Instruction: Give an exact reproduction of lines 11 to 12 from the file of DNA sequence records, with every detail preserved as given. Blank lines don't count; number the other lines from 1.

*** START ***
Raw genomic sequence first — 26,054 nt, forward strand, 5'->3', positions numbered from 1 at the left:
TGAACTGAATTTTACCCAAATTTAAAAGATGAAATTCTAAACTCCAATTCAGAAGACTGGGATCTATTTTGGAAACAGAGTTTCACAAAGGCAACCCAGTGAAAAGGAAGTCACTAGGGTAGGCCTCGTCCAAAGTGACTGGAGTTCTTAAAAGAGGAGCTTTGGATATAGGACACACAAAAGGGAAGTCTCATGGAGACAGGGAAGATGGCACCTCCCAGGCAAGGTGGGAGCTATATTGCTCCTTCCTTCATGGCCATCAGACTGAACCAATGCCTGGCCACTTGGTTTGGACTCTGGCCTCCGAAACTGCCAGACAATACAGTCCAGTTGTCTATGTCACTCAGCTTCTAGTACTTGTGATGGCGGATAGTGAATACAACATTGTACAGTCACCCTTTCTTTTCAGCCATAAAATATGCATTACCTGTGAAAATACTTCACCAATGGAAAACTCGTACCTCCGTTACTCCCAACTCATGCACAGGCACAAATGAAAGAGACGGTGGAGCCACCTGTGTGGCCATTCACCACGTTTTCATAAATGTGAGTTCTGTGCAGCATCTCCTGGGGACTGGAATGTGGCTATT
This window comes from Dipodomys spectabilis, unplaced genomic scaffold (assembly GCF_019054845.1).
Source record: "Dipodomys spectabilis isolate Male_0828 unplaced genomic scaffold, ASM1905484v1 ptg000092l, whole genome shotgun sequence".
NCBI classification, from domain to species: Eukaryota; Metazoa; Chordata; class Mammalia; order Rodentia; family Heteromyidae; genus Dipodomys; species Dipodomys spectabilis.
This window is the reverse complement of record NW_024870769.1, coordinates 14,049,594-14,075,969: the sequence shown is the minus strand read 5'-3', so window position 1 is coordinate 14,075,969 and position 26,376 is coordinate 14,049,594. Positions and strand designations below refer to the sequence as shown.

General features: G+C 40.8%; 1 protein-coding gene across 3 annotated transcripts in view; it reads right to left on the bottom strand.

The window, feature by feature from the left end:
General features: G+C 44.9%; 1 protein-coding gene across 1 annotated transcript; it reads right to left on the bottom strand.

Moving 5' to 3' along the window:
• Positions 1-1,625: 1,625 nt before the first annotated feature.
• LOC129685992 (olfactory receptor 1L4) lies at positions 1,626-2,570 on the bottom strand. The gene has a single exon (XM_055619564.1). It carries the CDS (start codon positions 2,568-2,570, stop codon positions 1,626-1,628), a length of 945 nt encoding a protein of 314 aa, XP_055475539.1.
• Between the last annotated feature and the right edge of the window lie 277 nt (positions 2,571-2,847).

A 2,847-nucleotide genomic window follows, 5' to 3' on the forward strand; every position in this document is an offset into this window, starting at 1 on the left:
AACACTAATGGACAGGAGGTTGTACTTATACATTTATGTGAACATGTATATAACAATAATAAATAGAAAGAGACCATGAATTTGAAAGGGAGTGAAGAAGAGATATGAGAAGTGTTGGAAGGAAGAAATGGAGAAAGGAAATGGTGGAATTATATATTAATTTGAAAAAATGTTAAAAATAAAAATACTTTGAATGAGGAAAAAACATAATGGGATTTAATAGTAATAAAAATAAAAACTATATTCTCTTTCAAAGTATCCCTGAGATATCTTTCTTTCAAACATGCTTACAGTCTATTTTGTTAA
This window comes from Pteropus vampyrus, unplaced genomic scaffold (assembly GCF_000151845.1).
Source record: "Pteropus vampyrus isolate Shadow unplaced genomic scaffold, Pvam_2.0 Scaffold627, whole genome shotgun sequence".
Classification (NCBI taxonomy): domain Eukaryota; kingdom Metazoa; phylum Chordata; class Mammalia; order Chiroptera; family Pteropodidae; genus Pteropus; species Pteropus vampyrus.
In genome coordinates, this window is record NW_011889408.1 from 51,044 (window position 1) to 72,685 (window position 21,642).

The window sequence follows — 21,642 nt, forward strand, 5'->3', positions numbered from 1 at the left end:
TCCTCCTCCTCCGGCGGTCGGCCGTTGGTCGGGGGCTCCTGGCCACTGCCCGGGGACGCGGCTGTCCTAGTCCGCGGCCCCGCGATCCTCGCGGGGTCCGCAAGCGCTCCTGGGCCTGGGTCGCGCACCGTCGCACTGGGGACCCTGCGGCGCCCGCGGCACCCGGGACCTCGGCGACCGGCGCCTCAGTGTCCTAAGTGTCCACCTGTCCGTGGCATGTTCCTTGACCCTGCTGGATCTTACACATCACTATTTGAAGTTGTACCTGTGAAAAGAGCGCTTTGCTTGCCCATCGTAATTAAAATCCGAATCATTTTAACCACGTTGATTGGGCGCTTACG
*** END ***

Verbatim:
• Positions 1-1,625: 1,625 nt before the first annotated feature.
• LOC129685992 (olfactory receptor 1L4) lies at positions 1,626-2,570 on the bottom strand. The gene has a single exon (XM_055619564.1). It carries the CDS (start codon positions 2,568-2,570, stop codon positions 1,626-1,628), a length of 945 nt encoding a protein of 314 aa, XP_055475539.1.